A Glimpse Into Classical Leatherwork With Maximum Henry
From a tightly-knit community of artists in Brooklyn came Maximum Henry, a leather goods brand rooted in quality and traditional craftsmanship. Founded by the Upper-West-Side-native Maximum Henry Cohen in 2008, the brand initially served as an alternative to the surplus of overly-branded, low-quality leather products available at the time. Both daily wear and his bartending career were deteriorating Max’s belts; so after gaining experience in leatherwork through internships in the city, Max decided to create his own—putting design and durability at the forefront.
After belts, Max began to create additional leather goods—bracelets, keychains, chokers, and dog collars; and grew out his team, onboarding a few of his friends from upstate: Jesse Morsberger, Lucas Tromblee, and Giovanni Urgelles. Together in their Greenpoint apartment-studio, the Maximum Henry team hand makes every single item available for sale, sipping Champion Coffee, burning incense, and listening to oldies as they work.
But aside from their simplistic designs, what sets Maximum Henry apart is their detailed and classical production process. From mixing their own custom dyes to polishing and hand-stitching equestrian brass hardware into their leather goods, the brand serves almost as a subconscious refusal of the fast-fashion industry. Max and his team slow things way down, dedicating anywhere from 30 minutes to over an hour to create a single piece. By implementing classic leathership practices (and plenty of patience), Maximum Henry creates accessories designed to last for decades. I spent a morning in studio with the Maximum Henry team, and spoke with Max about his design and production process.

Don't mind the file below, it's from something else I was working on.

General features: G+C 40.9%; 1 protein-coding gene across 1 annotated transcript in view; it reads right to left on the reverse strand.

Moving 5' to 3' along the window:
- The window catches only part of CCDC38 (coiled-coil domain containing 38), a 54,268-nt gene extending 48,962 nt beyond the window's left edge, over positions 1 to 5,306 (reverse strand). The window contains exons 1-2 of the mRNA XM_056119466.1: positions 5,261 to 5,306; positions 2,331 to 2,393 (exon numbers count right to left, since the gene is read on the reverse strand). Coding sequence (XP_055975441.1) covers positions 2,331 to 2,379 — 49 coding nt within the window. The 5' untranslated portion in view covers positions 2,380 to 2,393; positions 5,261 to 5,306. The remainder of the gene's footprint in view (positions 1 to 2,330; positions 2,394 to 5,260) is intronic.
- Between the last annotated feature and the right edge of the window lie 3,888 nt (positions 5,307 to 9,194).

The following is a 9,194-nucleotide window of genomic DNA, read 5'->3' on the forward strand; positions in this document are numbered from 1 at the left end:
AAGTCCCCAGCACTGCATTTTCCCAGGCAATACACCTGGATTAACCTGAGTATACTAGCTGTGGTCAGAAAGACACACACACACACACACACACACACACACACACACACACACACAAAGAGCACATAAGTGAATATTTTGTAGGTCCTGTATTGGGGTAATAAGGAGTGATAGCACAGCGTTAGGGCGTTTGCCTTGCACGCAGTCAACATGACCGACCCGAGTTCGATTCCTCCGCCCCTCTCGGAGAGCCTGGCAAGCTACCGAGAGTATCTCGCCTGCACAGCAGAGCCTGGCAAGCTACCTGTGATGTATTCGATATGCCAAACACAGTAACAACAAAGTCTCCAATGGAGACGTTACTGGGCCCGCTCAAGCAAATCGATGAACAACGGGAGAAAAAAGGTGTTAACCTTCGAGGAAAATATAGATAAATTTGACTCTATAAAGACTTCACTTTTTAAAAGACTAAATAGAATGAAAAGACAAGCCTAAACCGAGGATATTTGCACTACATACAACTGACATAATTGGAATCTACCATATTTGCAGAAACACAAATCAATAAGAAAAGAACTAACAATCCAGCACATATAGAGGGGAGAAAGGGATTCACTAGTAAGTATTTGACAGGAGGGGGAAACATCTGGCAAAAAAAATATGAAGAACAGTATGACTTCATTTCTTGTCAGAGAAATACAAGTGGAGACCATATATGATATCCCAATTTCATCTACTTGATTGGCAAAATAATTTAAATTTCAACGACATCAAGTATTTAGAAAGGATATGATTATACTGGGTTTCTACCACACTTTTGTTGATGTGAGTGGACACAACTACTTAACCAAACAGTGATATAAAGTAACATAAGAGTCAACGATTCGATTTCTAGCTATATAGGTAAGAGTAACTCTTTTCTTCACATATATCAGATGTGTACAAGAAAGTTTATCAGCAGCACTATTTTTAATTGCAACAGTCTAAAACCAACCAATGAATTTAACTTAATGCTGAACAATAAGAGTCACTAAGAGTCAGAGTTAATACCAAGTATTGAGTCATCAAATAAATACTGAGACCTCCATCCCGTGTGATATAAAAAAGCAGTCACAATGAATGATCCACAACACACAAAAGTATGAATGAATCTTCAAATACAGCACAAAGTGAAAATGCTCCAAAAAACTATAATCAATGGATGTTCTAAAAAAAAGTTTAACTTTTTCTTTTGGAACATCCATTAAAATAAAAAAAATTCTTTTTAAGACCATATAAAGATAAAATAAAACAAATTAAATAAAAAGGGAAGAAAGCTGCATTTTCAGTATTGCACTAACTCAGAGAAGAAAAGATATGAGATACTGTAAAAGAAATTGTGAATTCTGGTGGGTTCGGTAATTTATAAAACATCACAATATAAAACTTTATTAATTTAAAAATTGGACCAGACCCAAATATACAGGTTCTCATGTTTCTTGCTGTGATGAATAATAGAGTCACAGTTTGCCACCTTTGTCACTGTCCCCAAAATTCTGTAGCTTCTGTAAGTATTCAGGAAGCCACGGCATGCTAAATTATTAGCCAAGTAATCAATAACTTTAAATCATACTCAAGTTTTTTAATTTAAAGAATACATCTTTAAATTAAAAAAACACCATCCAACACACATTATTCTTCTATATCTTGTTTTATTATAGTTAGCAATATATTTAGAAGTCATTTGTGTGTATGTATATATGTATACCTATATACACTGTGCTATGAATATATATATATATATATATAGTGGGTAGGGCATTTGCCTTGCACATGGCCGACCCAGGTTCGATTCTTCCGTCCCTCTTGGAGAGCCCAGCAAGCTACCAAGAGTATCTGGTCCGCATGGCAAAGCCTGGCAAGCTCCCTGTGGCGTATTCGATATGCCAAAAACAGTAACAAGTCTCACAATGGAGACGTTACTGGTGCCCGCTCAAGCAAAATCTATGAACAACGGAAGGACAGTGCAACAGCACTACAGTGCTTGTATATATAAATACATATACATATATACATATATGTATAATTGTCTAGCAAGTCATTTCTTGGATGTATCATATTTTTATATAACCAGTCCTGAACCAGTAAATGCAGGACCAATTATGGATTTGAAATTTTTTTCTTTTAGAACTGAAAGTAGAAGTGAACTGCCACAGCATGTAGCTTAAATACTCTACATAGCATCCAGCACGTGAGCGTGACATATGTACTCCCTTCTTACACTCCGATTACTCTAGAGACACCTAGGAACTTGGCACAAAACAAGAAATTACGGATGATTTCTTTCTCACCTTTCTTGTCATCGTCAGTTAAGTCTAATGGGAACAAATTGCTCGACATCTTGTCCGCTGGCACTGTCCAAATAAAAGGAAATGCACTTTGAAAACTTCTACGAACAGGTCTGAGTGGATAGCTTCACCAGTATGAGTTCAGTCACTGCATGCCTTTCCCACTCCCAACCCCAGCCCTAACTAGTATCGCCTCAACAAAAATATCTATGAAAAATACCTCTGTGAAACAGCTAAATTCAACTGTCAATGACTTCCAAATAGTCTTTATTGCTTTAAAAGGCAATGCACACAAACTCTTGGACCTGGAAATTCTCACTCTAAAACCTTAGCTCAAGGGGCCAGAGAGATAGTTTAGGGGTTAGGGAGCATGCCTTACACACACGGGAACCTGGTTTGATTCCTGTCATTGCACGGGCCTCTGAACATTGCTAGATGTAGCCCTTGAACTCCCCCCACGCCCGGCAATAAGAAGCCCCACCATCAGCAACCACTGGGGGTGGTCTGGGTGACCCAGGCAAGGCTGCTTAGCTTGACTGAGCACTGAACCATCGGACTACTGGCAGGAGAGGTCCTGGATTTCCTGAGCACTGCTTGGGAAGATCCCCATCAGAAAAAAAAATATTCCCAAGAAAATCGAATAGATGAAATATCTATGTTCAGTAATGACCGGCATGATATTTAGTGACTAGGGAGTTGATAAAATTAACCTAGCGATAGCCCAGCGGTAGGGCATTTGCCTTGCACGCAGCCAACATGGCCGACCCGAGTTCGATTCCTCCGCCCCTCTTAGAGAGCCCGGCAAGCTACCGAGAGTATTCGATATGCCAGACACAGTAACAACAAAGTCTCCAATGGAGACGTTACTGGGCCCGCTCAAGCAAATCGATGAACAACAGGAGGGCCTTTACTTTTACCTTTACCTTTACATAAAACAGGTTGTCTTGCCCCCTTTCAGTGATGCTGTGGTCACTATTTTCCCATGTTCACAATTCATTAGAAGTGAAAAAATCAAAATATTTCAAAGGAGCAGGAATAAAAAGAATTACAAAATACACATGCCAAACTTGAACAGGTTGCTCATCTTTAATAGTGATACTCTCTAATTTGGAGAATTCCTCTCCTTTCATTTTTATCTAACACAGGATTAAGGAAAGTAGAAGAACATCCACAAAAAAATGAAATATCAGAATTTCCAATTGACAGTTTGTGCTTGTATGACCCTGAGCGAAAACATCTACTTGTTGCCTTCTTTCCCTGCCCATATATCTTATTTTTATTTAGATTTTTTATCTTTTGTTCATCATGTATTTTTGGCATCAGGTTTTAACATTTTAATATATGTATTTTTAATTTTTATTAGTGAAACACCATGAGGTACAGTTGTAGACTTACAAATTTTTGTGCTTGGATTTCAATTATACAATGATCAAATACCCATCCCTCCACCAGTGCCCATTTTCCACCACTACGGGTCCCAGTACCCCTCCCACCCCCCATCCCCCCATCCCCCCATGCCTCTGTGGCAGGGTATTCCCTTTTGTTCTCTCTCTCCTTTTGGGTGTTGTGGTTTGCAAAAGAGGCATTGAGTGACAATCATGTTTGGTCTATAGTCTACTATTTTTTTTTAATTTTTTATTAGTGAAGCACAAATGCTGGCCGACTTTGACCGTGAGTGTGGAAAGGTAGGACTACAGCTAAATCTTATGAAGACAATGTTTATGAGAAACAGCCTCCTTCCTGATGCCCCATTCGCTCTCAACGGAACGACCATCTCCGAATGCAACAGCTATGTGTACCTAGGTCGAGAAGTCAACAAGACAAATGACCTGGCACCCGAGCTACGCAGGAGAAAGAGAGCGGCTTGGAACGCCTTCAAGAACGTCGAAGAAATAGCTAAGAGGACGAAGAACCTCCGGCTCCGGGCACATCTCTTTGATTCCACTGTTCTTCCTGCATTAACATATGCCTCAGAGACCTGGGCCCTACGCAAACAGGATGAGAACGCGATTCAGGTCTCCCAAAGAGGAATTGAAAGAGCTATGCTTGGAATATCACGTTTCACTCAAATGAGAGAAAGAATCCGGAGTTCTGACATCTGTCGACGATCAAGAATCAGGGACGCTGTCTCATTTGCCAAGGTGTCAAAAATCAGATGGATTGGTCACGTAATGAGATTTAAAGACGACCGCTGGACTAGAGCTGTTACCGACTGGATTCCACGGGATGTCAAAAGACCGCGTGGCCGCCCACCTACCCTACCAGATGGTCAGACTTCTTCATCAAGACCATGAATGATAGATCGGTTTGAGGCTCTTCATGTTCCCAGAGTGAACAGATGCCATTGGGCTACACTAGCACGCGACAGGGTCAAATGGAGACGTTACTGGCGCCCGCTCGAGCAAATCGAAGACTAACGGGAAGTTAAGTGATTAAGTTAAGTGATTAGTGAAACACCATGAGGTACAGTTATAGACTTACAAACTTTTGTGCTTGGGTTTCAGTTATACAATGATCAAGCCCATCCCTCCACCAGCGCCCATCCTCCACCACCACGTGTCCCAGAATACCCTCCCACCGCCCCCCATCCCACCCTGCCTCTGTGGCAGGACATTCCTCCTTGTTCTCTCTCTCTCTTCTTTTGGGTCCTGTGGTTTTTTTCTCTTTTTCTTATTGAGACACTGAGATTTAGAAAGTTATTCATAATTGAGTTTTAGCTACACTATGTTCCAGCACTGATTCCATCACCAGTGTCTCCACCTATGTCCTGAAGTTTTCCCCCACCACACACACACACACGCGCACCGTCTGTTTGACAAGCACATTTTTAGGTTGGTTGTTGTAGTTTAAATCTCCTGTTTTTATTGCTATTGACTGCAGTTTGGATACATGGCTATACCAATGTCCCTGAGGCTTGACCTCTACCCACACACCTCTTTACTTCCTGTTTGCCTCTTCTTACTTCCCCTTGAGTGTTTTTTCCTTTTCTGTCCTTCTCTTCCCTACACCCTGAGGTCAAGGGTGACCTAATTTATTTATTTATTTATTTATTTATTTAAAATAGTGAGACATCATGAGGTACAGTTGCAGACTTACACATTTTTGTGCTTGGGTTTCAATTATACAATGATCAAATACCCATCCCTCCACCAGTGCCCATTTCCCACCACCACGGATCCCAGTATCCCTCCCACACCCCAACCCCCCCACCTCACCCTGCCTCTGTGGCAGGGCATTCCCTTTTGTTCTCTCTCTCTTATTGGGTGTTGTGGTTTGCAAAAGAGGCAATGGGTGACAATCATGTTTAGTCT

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Kate Marin: It sounds like your friends and surroundings play a major role in your design process. How do you decide what to make next and how much time do you spend planning before creating new products?
Max Henry: At first, I wanted to just make the best of every item you need to leave the house with: belt, wallet, keys. Then, I started expanding to glasses cases, camera straps, and adornments like bracelets and chokers. Right now we are having lots of fun with color. We release seasonal collections, so we are prototyping new designs all season long to make sure we work out all the kinks before a new release.
What's the biggest design challenge when working with leather?
Running a small business comes with a host of challenges, but designing is one of the real joys for me. Leather is a natural material so every piece can react differently to our dyes. Color consistency can be a challenge, but it also makes our products individualized and different.
Are there different schools of thought when it comes to leather work?
So many! People have been working with leather since the beginning of time, so there are millions of things to draw inspiration from and techniques to borrow. We try to take classical techniques that have been proven to withstand the test of time, then update them to our streamlined and crisp aesthetic.
Where do you source your materials?
We insist on using the best quality materials available, sometimes that means sourcing internationally and sometimes it doesn’t. Our leather comes from a Belgian family-run tannery, our buckles from an American equestrian hardware craftsman, and our smaller hardware comes from a brass artisan in Japan.